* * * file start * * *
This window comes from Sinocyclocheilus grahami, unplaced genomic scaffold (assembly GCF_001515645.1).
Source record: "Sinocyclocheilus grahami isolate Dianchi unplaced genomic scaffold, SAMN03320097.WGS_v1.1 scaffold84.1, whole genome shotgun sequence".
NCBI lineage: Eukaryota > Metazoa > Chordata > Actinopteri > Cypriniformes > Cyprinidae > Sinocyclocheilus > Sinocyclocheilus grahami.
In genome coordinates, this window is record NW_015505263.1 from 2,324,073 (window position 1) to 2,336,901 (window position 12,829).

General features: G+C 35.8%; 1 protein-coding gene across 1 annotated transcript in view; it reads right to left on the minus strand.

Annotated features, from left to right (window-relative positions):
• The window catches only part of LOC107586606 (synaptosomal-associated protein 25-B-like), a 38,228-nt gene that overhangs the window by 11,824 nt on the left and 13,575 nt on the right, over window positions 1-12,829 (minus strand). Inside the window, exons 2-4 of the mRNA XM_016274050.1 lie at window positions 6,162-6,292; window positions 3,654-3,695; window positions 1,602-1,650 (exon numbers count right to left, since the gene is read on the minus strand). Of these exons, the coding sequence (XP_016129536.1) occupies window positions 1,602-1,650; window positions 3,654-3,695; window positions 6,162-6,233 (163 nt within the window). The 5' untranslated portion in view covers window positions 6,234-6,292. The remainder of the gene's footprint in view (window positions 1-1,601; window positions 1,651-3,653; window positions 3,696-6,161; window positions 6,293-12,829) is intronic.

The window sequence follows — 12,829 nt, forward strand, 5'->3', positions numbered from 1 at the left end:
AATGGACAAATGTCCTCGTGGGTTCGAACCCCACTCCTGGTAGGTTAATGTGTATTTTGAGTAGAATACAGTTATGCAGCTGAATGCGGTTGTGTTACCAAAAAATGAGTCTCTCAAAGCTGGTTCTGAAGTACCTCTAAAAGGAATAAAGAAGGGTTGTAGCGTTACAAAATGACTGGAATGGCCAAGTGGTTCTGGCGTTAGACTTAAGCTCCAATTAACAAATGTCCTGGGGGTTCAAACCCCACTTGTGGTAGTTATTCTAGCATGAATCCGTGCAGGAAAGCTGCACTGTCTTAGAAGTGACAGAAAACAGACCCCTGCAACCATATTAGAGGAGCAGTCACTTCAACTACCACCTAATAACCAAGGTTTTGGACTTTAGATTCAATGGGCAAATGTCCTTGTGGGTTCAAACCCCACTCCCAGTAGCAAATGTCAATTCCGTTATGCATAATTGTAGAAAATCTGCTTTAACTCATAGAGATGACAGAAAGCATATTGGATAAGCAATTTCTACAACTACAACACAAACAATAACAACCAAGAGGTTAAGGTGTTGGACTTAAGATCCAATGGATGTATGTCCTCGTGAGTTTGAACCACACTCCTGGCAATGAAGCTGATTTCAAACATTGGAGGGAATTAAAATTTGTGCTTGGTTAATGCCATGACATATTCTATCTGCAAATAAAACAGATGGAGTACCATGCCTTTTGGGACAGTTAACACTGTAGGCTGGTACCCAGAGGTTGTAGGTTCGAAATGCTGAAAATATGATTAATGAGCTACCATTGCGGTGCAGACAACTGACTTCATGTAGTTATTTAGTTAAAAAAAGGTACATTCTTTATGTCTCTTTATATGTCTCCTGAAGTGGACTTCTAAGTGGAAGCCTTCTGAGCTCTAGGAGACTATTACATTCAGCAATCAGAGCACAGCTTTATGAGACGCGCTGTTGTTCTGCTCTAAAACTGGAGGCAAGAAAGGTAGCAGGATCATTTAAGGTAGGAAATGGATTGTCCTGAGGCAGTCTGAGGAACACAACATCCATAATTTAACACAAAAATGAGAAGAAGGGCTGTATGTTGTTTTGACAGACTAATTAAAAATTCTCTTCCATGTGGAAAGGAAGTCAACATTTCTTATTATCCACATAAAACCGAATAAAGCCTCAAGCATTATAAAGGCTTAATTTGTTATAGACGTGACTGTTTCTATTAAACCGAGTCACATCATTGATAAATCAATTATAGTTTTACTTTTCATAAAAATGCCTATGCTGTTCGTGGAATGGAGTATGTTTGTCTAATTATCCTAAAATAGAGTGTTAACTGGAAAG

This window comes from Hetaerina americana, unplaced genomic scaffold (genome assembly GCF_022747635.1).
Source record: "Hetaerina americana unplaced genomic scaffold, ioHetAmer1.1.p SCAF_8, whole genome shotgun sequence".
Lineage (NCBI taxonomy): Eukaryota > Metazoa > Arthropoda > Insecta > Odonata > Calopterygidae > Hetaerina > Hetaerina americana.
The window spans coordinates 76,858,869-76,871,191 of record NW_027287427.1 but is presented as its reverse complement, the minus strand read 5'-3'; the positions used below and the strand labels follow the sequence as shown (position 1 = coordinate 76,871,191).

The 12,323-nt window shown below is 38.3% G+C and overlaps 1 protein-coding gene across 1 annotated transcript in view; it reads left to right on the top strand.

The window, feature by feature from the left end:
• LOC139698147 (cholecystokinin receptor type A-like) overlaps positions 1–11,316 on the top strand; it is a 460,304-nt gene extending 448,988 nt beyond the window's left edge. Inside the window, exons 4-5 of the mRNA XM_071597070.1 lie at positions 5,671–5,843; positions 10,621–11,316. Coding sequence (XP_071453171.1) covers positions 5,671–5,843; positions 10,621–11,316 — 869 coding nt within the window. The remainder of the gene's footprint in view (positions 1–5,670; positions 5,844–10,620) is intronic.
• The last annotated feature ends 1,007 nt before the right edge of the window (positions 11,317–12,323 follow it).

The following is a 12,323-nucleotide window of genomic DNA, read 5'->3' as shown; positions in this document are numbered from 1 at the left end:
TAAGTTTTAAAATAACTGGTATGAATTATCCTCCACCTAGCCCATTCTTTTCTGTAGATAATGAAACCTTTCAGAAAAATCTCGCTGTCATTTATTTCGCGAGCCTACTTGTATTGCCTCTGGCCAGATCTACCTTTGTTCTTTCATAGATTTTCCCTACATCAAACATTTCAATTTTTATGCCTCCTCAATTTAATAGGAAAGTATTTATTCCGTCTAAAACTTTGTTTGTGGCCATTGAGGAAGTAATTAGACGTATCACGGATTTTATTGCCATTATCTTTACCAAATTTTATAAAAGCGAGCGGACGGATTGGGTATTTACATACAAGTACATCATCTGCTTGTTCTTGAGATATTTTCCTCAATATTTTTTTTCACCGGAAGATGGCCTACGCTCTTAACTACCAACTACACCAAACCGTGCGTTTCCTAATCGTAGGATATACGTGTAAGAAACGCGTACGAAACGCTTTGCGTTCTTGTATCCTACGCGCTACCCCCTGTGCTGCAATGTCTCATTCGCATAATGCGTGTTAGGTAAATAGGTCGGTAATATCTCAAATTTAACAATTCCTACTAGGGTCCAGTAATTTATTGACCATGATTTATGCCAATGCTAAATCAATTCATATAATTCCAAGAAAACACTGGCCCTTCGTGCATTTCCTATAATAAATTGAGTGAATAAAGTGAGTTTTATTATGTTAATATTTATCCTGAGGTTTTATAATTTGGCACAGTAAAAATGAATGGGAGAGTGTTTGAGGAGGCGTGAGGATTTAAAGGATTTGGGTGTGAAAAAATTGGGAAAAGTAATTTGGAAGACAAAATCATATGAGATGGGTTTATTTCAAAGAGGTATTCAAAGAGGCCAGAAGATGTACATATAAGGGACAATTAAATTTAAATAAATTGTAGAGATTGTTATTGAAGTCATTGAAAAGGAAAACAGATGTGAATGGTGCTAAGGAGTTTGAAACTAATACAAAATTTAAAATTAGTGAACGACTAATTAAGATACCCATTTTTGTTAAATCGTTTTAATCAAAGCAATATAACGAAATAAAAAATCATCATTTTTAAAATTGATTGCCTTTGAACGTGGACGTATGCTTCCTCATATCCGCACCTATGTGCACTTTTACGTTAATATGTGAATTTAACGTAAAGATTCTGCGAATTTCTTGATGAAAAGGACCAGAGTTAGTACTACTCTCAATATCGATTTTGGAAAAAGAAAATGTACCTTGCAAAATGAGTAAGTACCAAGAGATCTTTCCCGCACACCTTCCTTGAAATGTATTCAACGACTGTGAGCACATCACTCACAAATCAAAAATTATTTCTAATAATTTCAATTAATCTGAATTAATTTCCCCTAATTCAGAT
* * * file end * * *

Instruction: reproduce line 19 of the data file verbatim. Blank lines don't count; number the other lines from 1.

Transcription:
TAAGTTTTAAAATAACTGGTATGAATTATCCTCCACCTAGCCCATTCTTTTCTGTAGATAATGAAACCTTTCAGAAAAATCTCGCTGTCATTTATTTCGCGAGCCTACTTGTATTGCCTCTGGCCAGATCTACCTTTGTTCTTTCATAGATTTTCCCTACATCAAACATTTCAATTTTTATGCCTCCTCAATTTAATAGGAAAGTATTTATTCCGTCTAAAACTTTGTTTGTGGCCATTGAGGAAGTAATTAGACGTATCACGGATTTTATTGCCATTATCTTTACCAAATTTTATAAAAGCGAGCGGACGGATTGGGTATTTACATACAAGTACATCATCTGCTTGTTCTTGAGATATTTTCCTCAATATTTTTTTTCACCGGAAGATGGCCTACGCTCTTAACTACCAACTACACCAAACCGTGCGTTTCCTAATCGTAGGATATACGTGTAAGAAACGCGTACGAAACGCTTTGCGTTCTTGTATCCTACGCGCTACCCCCTGTGCTGCAATGTCTCATTCGCATAATGCGTGTTAGGTAAATAGGTCGGTAATATCTCAAATTTAACAATTCCTACTAGGGTCCAGTAATTTATTGACCATGATTTATGCCAATGCTAAATCAATTCATATAATTCCAAGAAAACACTGGCCCTTCGTGCATTTCCTATAATAAATTGAGTGAATAAAGTGAGTTTTATTATGTTAATATTTATCCTGAGGTTTTATAATTTGGCACAGTAAAAATGAATGGGAGAGTGTTTGAGGAGGCGTGAGGATTTAAAGGATTTGGGTGTGAAAAAATTGGGAAAAGTAATTTGGAAGACAAAATCATATGAGATGGGTTTATTTCAAAGAGGTATTCAAAGAGGCCAGAAGATGTACATATAAGGGACAATTAAATTTAAATAAATTGTAGAGATTGTTATTGAAGTCATTGAAAAGGAAAACAGATGTGAATGGTGCTAAGGAGTTTGAAACTAATACAAAATTTAAAATTAGTGAACGACTAATTAAGATACCCATTTTTGTTAAATCGTTTTAATCAAAGCAATATAACGAAATAAAAAATCATCATTTTTAAAATTGATTGCCTTTGAACGTGGACGTATGCTTCCTCATATCCGCACCTATGTGCACTTTTACGTTAATATGTGAATTTAACGTAAAGATTCTGCGAATTTCTTGATGAAAAGGACCAGAGTTAGTACTACTCTCAATATCGATTTTGGAAAAAGAAAATGTACCTTGCAAAATGAGTAAGTACCAAGAGATCTTTCCCGCACACCTTCCTTGAAATGTATTCAACGACTGTGAGCACATCACTCACAAATCAAAAATTATTTCTAATAATTTCAATTAATCTGAATTAATTTCCCCTAATTCAGAT